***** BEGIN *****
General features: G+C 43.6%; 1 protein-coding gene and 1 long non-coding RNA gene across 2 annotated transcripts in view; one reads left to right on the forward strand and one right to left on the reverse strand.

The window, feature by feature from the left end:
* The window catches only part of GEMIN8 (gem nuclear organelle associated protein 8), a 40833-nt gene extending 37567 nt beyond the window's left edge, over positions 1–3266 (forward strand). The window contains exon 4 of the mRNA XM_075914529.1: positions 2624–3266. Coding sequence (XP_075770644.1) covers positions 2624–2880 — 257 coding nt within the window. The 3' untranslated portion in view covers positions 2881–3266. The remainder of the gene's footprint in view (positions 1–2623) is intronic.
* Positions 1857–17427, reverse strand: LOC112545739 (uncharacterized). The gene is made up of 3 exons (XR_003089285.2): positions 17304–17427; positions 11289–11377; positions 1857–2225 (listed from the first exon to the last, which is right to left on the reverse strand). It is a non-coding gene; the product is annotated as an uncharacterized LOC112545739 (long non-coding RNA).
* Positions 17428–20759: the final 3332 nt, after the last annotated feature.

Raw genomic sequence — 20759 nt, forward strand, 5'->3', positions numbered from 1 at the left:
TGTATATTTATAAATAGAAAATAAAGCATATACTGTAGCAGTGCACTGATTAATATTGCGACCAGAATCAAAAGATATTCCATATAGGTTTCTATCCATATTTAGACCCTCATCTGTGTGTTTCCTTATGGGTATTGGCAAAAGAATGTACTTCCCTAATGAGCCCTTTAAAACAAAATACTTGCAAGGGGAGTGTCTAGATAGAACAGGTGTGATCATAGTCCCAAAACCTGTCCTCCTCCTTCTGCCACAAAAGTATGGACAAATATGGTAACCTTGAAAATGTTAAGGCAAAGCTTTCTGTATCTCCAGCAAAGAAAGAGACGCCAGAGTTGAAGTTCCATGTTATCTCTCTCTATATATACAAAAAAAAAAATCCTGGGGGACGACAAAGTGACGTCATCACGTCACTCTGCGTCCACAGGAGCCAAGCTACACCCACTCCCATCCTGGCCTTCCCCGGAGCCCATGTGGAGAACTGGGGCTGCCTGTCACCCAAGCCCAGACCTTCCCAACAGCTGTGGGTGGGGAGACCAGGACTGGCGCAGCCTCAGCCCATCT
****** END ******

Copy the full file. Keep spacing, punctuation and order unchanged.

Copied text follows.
General features: G+C 43.6%; 1 protein-coding gene and 1 long non-coding RNA gene across 2 annotated transcripts in view; one reads left to right on the forward strand and one right to left on the reverse strand.

The window, feature by feature from the left end:
* The window catches only part of GEMIN8 (gem nuclear organelle associated protein 8), a 40833-nt gene extending 37567 nt beyond the window's left edge, over positions 1–3266 (forward strand). The window contains exon 4 of the mRNA XM_075914529.1: positions 2624–3266. Coding sequence (XP_075770644.1) covers positions 2624–2880 — 257 coding nt within the window. The 3' untranslated portion in view covers positions 2881–3266. The remainder of the gene's footprint in view (positions 1–2623) is intronic.
* Positions 1857–17427, reverse strand: LOC112545739 (uncharacterized). The gene is made up of 3 exons (XR_003089285.2): positions 17304–17427; positions 11289–11377; positions 1857–2225 (listed from the first exon to the last, which is right to left on the reverse strand). It is a non-coding gene; the product is annotated as an uncharacterized LOC112545739 (long non-coding RNA).
* Positions 17428–20759: the final 3332 nt, after the last annotated feature.

Raw genomic sequence — 20759 nt, forward strand, 5'->3', positions numbered from 1 at the left:
TGTATATTTATAAATAGAAAATAAAGCATATACTGTAGCAGTGCACTGATTAATATTGCGACCAGAATCAAAAGATATTCCATATAGGTTTCTATCCATATTTAGACCCTCATCTGTGTGTTTCCTTATGGGTATTGGCAAAAGAATGTACTTCCCTAATGAGCCCTTTAAAACAAAATACTTGCAAGGGGAGTGTCTAGATAGAACAGGTGTGATCATAGTCCCAAAACCTGTCCTCCTCCTTCTGCCACAAAAGTATGGACAAATATGGTAACCTTGAAAATGTTAAGGCAAAGCTTTCTGTATCTCCAGCAAAGAAAGAGACGCCAGAGTTGAAGTTCCATGTTATCTCTCTCTATATATACAAAAAAAAAAATCCTGGGGGACGACAAAGTGACGTCATCACGTCACTCTGCGTCCACAGGAGCCAAGCTACACCCACTCCCATCCTGGCCTTCCCCGGAGCCCATGTGGAGAACTGGGGCTGCCTGTCACCCAAGCCCAGACCTTCCCAACAGCTGTGGGTGGGGAGACCAGGACTGGCGCAGCCTCAGCCCATCT